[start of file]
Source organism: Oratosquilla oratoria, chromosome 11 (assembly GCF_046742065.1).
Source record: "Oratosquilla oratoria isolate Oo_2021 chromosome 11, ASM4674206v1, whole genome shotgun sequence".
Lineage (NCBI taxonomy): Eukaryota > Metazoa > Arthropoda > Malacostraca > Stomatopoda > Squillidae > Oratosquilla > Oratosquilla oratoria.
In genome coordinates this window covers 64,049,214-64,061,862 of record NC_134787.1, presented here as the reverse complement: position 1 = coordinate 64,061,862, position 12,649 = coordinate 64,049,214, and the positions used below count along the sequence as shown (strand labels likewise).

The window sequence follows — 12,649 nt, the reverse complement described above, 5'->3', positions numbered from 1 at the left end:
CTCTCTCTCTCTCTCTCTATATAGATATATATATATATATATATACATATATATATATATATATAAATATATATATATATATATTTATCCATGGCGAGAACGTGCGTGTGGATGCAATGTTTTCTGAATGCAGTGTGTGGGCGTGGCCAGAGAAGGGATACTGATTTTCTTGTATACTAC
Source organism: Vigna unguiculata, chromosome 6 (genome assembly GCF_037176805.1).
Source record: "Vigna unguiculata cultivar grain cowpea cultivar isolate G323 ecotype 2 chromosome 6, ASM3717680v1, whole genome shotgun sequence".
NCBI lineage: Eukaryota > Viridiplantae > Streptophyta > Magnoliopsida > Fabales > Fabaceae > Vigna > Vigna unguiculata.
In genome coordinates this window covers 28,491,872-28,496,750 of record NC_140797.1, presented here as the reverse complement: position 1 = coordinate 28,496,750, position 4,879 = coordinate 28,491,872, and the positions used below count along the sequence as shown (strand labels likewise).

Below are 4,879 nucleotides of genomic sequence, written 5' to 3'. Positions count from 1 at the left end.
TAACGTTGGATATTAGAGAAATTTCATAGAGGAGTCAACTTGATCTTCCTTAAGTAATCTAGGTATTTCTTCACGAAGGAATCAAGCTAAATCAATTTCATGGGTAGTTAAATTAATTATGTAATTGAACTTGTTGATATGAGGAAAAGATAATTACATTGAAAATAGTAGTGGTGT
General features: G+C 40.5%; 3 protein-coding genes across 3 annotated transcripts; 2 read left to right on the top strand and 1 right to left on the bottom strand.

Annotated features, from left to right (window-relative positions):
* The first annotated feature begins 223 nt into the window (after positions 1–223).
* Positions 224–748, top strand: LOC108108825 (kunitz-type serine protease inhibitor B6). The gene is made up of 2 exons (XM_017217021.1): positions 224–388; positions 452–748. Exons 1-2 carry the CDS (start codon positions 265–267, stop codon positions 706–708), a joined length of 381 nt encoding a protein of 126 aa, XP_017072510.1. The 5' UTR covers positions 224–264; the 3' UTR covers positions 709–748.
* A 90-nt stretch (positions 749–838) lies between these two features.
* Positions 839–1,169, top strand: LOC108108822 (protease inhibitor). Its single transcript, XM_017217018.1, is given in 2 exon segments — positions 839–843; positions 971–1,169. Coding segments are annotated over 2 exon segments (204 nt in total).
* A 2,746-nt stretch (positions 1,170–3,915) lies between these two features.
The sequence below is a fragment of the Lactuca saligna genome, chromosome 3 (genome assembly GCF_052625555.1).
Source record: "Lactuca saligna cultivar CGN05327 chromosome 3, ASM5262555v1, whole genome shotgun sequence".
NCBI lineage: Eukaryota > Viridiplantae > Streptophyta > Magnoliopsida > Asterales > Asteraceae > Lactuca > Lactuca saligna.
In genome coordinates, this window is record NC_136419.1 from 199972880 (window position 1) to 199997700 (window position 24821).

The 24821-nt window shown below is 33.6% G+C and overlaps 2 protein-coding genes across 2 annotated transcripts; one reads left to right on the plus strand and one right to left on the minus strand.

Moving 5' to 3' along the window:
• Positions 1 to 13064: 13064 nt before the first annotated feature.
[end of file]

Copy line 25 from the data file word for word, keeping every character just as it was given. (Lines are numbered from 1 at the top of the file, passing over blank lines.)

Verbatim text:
Moving 5' to 3' along the window: